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Are Millennials a Match for Public Service?

Generation Y, also known as the Millennial generation, is comprised of about 80 million U.S. citizens who are becoming of age just before or after the millennial.  Generation Y people tend to follow several definitional characteristics, but at a high level they are known as much for their tech savviness as they are for their belief that employers should adjust the organization’s culture to align to their values and personal lives.  In other words, unlike the baby boomers before them who tended to make careers and job loyalty high priorities, Millennials very much expect to have a healthy balance of work and home life.  If these needs aren’t met, Millennials tend to become dissatisfied and will often leave their current place of employment is search of balance and change.

I’m a baby-boomer parent to two very spirited Gen Y daughters, and as anyone with teens can attest, debates around the dinner table can be lively.  In a recent discussion with our college-age sophomore, I was informed she and many of her friends are keenly interested in public service, and she predicted a disproportionate uptick in Milliennial hiring in the next decade compared to the wide swath of more experienced workers in the market.  She used her cousin, Caroline, as an example, since Caroline just landed a job on Capitol Hill right out of college.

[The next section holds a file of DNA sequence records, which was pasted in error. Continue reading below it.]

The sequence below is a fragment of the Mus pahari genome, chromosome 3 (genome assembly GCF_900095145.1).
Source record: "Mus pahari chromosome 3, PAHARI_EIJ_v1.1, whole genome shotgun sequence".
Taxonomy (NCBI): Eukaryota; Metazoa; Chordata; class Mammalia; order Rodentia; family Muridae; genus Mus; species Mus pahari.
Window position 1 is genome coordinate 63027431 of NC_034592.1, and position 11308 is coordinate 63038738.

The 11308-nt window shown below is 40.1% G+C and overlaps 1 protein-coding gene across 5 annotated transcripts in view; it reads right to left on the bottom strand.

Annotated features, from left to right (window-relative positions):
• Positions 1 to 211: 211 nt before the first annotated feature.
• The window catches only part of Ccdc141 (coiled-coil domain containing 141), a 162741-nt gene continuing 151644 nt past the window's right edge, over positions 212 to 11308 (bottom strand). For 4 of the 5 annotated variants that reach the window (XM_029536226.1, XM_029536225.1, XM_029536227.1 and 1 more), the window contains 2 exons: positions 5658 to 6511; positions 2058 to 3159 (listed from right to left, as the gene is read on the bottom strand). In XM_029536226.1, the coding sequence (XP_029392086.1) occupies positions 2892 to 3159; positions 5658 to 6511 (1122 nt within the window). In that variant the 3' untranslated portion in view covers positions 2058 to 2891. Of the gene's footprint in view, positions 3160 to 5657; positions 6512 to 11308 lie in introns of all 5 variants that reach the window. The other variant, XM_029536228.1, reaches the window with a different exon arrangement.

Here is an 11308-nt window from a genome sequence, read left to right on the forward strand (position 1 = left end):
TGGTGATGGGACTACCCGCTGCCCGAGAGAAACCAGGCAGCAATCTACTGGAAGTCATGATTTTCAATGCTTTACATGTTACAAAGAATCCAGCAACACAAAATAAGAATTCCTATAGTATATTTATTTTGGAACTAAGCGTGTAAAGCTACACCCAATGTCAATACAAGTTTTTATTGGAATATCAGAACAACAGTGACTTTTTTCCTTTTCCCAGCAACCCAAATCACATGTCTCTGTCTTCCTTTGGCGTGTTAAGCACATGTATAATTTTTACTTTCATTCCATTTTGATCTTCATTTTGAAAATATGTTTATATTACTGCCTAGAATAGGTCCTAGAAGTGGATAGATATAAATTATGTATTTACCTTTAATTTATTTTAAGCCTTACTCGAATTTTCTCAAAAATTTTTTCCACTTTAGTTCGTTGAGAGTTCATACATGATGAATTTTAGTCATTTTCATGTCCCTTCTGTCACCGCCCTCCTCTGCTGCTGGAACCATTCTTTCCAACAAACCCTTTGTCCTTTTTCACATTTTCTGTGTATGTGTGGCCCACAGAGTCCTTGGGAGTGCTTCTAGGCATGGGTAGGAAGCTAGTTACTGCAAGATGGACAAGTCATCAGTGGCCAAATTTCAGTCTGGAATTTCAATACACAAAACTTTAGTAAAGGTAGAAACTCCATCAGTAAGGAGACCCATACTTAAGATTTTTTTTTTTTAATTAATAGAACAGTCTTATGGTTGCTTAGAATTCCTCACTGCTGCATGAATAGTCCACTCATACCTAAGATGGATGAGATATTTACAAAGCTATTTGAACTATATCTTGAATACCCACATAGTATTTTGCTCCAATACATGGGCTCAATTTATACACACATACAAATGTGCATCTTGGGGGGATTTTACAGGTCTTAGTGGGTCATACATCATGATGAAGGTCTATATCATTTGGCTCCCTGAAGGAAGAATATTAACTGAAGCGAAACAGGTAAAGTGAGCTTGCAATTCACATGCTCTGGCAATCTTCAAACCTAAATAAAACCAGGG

Given the prediction that 40 percent to half of the current baby boomer public sector workforce is due to retire in the next decade, I found our daughter’s proclamation to be admirable.  I also decided to test her theory by paying closer attention to the people I’m seeing in public sector circles.  What I’ve found is our daughter’s prediction is credible.  As I’ve started to work and interact more with younger public sector workers, I have to admit I’ve been extremely impressed with the ideas and outputs they are driving.  I also believe the Millinneals possess a genuine desire to serve and to serve well.  They’re highly educated, they’re creative, and they’re innovative.  However, in their quest to lead strong public service missions, I do worry whether the Millinneals will hang tight and be the generation that abolishes  government inefficiencies and bureaucracy -or- whether they’ll succumb to the frustrations and take their talents somewhere else.  I for one hope they give public service a chance.

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